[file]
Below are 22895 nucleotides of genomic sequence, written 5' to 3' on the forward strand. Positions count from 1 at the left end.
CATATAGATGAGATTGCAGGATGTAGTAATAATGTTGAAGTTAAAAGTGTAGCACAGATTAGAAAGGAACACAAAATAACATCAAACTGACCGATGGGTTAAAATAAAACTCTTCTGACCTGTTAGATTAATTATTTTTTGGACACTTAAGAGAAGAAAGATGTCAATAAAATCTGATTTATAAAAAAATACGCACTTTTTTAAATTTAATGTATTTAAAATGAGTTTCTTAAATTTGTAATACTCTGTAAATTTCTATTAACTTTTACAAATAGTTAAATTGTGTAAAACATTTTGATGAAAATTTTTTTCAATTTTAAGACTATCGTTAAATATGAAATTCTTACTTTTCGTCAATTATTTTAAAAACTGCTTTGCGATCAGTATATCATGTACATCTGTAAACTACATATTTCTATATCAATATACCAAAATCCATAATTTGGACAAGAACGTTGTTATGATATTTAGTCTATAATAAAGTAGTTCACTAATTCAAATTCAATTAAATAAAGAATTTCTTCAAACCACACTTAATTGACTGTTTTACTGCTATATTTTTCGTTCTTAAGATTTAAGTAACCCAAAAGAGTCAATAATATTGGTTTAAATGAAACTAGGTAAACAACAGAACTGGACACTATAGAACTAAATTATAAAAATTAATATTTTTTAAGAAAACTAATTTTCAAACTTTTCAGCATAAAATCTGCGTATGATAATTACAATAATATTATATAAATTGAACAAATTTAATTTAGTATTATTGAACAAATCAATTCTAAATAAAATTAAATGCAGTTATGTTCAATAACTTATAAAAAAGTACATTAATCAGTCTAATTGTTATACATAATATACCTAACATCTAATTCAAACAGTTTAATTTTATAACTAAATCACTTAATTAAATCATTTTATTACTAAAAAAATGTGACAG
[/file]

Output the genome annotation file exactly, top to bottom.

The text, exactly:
Below are 22895 nucleotides of genomic sequence, written 5' to 3' on the forward strand. Positions count from 1 at the left end.
CATATAGATGAGATTGCAGGATGTAGTAATAATGTTGAAGTTAAAAGTGTAGCACAGATTAGAAAGGAACACAAAATAACATCAAACTGACCGATGGGTTAAAATAAAACTCTTCTGACCTGTTAGATTAATTATTTTTTGGACACTTAAGAGAAGAAAGATGTCAATAAAATCTGATTTATAAAAAAATACGCACTTTTTTAAATTTAATGTATTTAAAATGAGTTTCTTAAATTTGTAATACTCTGTAAATTTCTATTAACTTTTACAAATAGTTAAATTGTGTAAAACATTTTGATGAAAATTTTTTTCAATTTTAAGACTATCGTTAAATATGAAATTCTTACTTTTCGTCAATTATTTTAAAAACTGCTTTGCGATCAGTATATCATGTACATCTGTAAACTACATATTTCTATATCAATATACCAAAATCCATAATTTGGACAAGAACGTTGTTATGATATTTAGTCTATAATAAAGTAGTTCACTAATTCAAATTCAATTAAATAAAGAATTTCTTCAAACCACACTTAATTGACTGTTTTACTGCTATATTTTTCGTTCTTAAGATTTAAGTAACCCAAAAGAGTCAATAATATTGGTTTAAATGAAACTAGGTAAACAACAGAACTGGACACTATAGAACTAAATTATAAAAATTAATATTTTTTAAGAAAACTAATTTTCAAACTTTTCAGCATAAAATCTGCGTATGATAATTACAATAATATTATATAAATTGAACAAATTTAATTTAGTATTATTGAACAAATCAATTCTAAATAAAATTAAATGCAGTTATGTTCAATAACTTATAAAAAAGTACATTAATCAGTCTAATTGTTATACATAATATACCTAACATCTAATTCAAACAGTTTAATTTTATAACTAAATCACTTAATTAAATCATTTTATTACTAAAAAAATGTGACAG